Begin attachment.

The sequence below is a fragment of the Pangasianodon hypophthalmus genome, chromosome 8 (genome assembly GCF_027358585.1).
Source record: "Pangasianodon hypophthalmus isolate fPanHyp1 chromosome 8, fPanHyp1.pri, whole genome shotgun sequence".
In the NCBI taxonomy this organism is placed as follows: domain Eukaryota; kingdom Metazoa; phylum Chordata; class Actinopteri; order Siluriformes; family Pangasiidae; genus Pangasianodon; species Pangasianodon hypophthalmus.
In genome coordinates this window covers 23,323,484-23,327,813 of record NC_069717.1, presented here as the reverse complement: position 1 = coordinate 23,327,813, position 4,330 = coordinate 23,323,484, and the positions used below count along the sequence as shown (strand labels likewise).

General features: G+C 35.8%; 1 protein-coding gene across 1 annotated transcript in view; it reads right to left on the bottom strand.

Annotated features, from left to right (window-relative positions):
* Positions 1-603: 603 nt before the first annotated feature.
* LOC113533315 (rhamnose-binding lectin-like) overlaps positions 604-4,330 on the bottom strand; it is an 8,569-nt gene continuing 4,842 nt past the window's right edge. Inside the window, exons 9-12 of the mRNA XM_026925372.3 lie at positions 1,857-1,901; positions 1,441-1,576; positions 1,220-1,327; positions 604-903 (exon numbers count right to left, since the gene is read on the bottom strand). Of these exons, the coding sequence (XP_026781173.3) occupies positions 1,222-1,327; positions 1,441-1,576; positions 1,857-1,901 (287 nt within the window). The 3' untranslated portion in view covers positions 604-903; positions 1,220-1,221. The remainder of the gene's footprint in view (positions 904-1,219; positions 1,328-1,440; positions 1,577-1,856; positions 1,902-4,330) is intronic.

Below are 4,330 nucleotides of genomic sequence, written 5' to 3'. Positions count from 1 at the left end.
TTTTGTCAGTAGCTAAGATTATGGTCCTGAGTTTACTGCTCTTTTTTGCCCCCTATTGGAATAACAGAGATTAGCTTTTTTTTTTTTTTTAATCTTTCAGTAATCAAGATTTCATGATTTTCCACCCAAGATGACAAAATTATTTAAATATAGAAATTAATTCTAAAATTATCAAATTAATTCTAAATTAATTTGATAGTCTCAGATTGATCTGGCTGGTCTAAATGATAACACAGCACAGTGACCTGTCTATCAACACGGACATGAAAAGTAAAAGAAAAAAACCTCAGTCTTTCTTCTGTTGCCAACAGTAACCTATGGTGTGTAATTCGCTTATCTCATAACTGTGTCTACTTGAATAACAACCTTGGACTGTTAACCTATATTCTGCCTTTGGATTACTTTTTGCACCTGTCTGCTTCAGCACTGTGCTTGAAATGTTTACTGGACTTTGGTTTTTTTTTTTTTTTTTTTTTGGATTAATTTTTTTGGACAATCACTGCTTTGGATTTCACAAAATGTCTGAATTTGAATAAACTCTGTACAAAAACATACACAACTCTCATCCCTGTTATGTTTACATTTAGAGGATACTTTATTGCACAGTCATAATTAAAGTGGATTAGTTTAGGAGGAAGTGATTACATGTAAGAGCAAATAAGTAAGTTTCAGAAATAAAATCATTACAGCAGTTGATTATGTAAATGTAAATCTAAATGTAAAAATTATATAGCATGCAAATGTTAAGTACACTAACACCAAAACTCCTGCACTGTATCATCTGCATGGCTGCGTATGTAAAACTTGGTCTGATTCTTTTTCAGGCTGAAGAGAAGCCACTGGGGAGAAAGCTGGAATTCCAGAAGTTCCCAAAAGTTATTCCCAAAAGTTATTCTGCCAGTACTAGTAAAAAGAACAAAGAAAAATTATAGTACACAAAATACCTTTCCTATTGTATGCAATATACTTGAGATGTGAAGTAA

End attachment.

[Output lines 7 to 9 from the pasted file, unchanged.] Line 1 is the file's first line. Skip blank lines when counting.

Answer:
* Positions 1-603: 603 nt before the first annotated feature.
* LOC113533315 (rhamnose-binding lectin-like) overlaps positions 604-4,330 on the bottom strand; it is an 8,569-nt gene continuing 4,842 nt past the window's right edge. Inside the window, exons 9-12 of the mRNA XM_026925372.3 lie at positions 1,857-1,901; positions 1,441-1,576; positions 1,220-1,327; positions 604-903 (exon numbers count right to left, since the gene is read on the bottom strand). Of these exons, the coding sequence (XP_026781173.3) occupies positions 1,222-1,327; positions 1,441-1,576; positions 1,857-1,901 (287 nt within the window). The 3' untranslated portion in view covers positions 604-903; positions 1,220-1,221. The remainder of the gene's footprint in view (positions 904-1,219; positions 1,328-1,440; positions 1,577-1,856; positions 1,902-4,330) is intronic.

Below are 4,330 nucleotides of genomic sequence, written 5' to 3'. Positions count from 1 at the left end.